*n*_{1}≈ 1.0 and Fig. 3(e) with 12.7 ≤*Q*≤ 14.0). This confirms that the hollow nanosphere seems to be the more efficient. Schwartzberg_{abs}*et al.*have shown that the absorption band of these particles can be tuned by adjusting the thickness of the gold shell and the inner radius and thus would enable both strong scattering and absorption efficiency [34]. - The computed tolerances on radii are within these of fabrication processes (0.6 nm [34, 35]). But the thickness of the gold shell is the most critical parameter:
*e*= 2.1 ± 0.6.*r*_{1}= 22.5 ± 6.5 and the best parameters are*r*_{1}= 22.2 nm,*e*= 2.0 nm, to get max(_{NM}*Q*) = 14.0. The best parameters for_{abs}*λ*,*r*_{1}and*e*are close the center of the intervals of tolerance and*n*_{1}≈ 1.0. The standard deviation of the boundaries of intervals are respectively 0.5 for*r*_{1}, 0.05 for*e*and 10^{−3}for*n*_{1}. These values are around ten times lower than the size of each interval, ensure the validity of the above intervals of tolerance, and confirm the sensitivity of*Q*to each parameter. In particular, the high sensitivity of_{abs}*Q*to the thickness of gold is observed and can be assimilated to the same behavior observed for Surface Plasmon Resonance based planar biosensors [17]._{abs} - The histogram of
*Q*shows a maximum of 14.0 and of course a minimum of 12.9 which is related to the threshold_{abs}*α*= 0.9.

Histograms of (a) the wavelength, (b) the optical index of the core (
${n}_{1}\hspace{0.17em}=\hspace{0.17em}\sqrt{{\varepsilon}_{1}}$) (c) the radius of the core, (d) the thickness of the shell, (e) the absorption efficiency. The relative frequency is plotted in percents, and the number **...**

With such parameters, the absorption efficiency, relatively to the reference particle size (see Loo et al. [19]), corresponds to a gain of 60 to 100.

Figures 4(a)–4(d) show the convergence of the boundaries of the domain. In this case, the maximum number of iterations required to get at least *npt* parameters sets _{t}**p*** _{α}* (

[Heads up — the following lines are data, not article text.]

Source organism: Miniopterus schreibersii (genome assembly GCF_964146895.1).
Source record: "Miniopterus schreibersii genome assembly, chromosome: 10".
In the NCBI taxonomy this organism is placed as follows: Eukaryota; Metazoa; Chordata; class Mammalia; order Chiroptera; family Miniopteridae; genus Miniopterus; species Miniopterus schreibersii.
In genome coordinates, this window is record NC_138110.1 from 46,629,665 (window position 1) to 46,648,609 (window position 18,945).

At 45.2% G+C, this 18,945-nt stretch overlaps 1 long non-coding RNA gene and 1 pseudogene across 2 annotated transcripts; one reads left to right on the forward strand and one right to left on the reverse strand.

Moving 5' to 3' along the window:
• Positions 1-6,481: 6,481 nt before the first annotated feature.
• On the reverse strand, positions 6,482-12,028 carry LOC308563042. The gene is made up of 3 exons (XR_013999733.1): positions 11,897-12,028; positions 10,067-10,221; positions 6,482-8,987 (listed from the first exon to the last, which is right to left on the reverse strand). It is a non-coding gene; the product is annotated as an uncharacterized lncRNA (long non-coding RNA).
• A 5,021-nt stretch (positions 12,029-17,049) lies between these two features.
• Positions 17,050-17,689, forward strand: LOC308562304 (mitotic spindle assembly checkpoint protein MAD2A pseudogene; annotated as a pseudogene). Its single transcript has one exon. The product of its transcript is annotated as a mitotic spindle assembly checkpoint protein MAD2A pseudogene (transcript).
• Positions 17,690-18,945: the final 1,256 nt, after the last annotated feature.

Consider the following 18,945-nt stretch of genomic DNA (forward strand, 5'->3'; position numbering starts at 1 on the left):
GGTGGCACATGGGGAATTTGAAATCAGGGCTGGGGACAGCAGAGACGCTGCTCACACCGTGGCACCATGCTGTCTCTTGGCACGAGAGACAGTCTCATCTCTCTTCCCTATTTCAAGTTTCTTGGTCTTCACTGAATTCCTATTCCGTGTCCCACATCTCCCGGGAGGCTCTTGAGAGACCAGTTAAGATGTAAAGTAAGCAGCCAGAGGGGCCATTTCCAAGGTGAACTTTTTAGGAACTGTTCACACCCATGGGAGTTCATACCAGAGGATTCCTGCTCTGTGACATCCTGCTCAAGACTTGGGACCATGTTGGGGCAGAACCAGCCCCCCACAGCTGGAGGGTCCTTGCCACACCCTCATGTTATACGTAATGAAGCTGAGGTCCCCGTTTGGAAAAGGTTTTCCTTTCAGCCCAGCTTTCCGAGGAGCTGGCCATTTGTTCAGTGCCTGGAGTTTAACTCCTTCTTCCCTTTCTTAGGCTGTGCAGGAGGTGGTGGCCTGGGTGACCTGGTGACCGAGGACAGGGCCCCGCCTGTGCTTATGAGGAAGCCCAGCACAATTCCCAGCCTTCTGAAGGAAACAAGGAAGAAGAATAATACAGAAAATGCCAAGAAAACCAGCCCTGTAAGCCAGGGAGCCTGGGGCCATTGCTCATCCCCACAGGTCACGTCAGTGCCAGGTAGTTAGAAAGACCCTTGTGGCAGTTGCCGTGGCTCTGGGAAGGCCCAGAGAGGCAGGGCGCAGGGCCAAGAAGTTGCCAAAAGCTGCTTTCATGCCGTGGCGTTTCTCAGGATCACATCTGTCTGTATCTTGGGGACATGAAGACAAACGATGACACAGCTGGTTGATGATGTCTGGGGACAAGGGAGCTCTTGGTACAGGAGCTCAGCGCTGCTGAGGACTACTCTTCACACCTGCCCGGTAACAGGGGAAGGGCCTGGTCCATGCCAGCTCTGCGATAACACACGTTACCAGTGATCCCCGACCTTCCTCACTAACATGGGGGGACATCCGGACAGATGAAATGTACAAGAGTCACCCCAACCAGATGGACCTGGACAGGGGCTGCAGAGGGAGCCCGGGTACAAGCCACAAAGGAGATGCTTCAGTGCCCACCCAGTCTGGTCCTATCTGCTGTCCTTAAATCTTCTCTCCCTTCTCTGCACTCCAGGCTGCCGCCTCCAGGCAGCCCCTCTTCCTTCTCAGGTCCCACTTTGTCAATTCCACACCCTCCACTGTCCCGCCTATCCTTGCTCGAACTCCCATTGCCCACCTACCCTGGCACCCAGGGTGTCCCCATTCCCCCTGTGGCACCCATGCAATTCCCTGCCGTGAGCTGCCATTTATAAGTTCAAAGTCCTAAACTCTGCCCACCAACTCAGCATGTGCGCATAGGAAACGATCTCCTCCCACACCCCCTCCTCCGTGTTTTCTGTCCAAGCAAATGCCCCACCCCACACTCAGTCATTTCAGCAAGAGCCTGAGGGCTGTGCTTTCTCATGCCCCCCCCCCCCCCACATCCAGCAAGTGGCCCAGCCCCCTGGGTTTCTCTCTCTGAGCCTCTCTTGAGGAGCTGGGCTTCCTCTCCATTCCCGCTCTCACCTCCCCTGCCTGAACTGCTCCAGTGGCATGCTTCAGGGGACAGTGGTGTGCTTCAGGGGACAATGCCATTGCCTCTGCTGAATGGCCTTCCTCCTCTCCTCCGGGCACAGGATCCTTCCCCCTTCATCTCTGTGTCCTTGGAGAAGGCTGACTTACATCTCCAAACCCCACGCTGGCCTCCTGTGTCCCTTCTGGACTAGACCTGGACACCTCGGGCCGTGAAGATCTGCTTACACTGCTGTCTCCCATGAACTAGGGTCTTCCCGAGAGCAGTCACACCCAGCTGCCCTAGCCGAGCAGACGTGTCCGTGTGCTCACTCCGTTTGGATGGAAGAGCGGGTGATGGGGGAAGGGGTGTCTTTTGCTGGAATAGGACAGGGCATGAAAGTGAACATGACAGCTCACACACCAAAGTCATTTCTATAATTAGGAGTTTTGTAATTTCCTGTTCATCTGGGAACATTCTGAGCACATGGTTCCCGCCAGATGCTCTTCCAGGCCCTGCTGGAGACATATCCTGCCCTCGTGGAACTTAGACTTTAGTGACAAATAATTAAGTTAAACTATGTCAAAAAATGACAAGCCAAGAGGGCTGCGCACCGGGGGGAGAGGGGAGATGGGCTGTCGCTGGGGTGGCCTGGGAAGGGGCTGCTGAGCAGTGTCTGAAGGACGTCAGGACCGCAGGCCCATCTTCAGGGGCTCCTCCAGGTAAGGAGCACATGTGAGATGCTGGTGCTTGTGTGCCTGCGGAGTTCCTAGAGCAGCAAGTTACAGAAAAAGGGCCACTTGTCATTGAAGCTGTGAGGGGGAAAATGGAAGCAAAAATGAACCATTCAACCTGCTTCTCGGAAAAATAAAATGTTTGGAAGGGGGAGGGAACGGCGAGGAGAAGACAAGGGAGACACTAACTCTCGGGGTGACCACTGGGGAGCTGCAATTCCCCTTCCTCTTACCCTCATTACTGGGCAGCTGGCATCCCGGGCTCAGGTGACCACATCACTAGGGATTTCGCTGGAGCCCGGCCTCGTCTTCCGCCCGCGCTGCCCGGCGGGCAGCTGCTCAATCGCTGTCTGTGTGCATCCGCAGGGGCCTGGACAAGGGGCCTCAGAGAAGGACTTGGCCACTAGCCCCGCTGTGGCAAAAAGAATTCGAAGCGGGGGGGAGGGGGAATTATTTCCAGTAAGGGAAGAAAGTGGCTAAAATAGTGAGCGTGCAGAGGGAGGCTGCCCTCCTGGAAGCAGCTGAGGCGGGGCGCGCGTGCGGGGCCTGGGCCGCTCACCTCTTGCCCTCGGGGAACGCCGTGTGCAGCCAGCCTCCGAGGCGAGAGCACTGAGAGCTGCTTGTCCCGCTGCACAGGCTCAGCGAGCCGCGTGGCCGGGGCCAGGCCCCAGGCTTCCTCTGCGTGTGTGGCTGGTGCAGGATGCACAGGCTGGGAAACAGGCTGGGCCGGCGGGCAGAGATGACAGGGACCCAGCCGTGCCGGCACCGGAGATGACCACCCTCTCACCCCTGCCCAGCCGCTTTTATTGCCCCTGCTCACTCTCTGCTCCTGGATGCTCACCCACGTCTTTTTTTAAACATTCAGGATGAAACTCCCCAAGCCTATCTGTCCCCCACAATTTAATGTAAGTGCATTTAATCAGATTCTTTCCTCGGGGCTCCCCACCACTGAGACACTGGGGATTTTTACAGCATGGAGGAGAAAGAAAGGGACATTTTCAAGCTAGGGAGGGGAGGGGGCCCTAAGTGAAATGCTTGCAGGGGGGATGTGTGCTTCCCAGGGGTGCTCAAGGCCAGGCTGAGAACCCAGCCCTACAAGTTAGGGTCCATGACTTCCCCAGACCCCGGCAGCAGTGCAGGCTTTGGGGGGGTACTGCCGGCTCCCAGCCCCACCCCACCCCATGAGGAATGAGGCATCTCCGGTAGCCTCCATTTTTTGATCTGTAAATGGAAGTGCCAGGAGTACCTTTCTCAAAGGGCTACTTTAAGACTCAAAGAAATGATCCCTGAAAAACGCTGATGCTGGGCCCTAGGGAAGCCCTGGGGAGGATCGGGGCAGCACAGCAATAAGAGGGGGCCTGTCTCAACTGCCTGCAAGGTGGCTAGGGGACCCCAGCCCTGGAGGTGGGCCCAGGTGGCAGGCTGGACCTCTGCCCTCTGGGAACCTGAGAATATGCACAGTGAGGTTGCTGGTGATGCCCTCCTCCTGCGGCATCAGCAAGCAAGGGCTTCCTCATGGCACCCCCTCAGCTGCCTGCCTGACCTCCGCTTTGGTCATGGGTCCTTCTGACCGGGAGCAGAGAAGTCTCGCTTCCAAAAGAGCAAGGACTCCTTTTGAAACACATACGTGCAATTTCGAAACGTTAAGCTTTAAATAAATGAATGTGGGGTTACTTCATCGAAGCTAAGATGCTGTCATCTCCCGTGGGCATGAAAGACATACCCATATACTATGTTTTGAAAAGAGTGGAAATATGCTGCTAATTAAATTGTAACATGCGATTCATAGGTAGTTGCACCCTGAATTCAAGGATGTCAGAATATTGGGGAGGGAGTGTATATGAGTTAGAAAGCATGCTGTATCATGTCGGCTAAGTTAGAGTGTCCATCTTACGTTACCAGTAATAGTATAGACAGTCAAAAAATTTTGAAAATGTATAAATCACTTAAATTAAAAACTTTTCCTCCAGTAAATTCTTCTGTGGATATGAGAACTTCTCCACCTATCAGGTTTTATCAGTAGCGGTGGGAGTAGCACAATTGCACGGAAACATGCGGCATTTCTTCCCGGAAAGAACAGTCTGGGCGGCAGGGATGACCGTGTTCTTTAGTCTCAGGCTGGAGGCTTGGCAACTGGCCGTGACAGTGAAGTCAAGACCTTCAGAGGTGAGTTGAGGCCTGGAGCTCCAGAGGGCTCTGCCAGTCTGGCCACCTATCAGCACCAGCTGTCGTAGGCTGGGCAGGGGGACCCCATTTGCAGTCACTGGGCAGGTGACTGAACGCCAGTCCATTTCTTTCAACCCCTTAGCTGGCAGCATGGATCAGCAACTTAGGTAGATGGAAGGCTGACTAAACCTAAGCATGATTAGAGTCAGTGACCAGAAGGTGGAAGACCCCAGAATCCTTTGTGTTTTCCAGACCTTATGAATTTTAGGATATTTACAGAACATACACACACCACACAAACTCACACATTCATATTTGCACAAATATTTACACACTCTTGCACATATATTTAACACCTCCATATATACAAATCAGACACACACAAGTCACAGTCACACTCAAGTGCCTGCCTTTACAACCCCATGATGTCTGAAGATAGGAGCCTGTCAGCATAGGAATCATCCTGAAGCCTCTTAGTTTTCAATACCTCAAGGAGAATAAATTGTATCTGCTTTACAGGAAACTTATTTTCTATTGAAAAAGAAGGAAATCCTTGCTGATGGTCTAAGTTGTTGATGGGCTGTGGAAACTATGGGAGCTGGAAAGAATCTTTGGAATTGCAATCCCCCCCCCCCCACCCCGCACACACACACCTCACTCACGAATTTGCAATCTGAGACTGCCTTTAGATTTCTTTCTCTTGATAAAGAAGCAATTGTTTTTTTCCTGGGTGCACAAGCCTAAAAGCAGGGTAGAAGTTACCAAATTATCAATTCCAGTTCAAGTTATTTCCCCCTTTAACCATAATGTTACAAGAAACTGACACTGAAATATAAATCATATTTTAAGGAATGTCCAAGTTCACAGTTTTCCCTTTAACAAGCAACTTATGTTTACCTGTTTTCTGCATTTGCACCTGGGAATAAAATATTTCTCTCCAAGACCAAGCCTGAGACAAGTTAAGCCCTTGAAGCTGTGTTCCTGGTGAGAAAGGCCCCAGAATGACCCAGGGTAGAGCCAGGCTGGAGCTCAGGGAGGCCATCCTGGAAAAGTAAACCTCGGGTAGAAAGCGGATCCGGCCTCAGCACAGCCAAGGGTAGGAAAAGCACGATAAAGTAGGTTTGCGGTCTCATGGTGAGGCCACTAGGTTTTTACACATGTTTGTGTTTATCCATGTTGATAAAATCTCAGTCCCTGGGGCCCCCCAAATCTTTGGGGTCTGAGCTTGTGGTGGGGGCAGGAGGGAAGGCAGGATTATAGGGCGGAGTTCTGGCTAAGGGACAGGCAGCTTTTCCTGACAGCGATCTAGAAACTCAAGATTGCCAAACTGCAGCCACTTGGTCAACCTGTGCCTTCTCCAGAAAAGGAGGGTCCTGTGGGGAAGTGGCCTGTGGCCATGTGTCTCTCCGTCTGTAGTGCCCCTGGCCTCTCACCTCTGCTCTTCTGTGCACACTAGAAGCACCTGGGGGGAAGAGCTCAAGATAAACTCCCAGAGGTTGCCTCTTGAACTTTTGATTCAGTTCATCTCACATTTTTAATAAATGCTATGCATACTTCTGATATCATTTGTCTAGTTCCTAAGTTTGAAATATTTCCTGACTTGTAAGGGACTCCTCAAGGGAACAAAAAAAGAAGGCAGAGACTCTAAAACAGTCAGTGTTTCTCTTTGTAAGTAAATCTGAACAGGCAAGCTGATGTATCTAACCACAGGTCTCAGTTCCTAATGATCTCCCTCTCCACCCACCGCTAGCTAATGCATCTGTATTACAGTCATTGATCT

A second application is carried to study one of the commonly manufactured nanoparticles: the nanoshells with silica core. For this, the optical index *n*_{1} is fixed to 1.54. This is possible as its variation with the wavelength within the range [800;1000] nm is negligible. The proposed Monte-Method results are *r*_{1} [18.2(0.6);28.2(0.6)] nm and *e* [2.1(0.06);3.3(0.06)] nm. The standard deviation of each boundary in the family _{t}**p*** _{α}* (

Moreover, max* _{NM}*(

We proposed an iterative Monte-Carlo method with boundary adaptation, to compute the sensitivity of the absorption efficiency of nanoparticles. The goal was to determine the sensitivity of the geometrical and material parameters, that could maintain a sufficiently high absorption efficiency, to get an elevation of its temperature for burning purposes. The proposed algorithm enables to spare evaluations of the target (*Q _{abs}*) with regards to a systematic study, through simple loops. The obtained results are coherent with former experimental and theoretical results and are statistically significant. In particular, the method shows that the hollow nanoshells (no material in the core) are more efficient. The extent of the domain of possible parameters shows that the shell should be synthesized with more precision to guarantee a maximal absorption. On the other hand, the efficiency of the nanoparticles also depends on the gold process of deposition and on the inner radius. The method introduced in this study is general and can be applied to a wide range of problems and especially to nanoparticles in order to obtain an optimized design of the size, the shape, the geometry and to select the most adapted for a specific application. The extension to non-spherical particles with complex geometry may give perspectives for both research and applicative purposes, especially in the optical imaging and in the biomedical domain. The extension to complex or non-spherical geometries will necessitate the definition of additional geometrical parameters (like roughness), the development of an adapted numerical method (e.g. FEM, DDA,..) to compute the target to optimize (Qabs, or absorbed enery) for the considered geometry. Nevertheless, this study opens a way in the easier manufacturing and development of a new family of sophisticate nanostructures (nanoshells, nanorings, nanodots, etc.) with optimized design.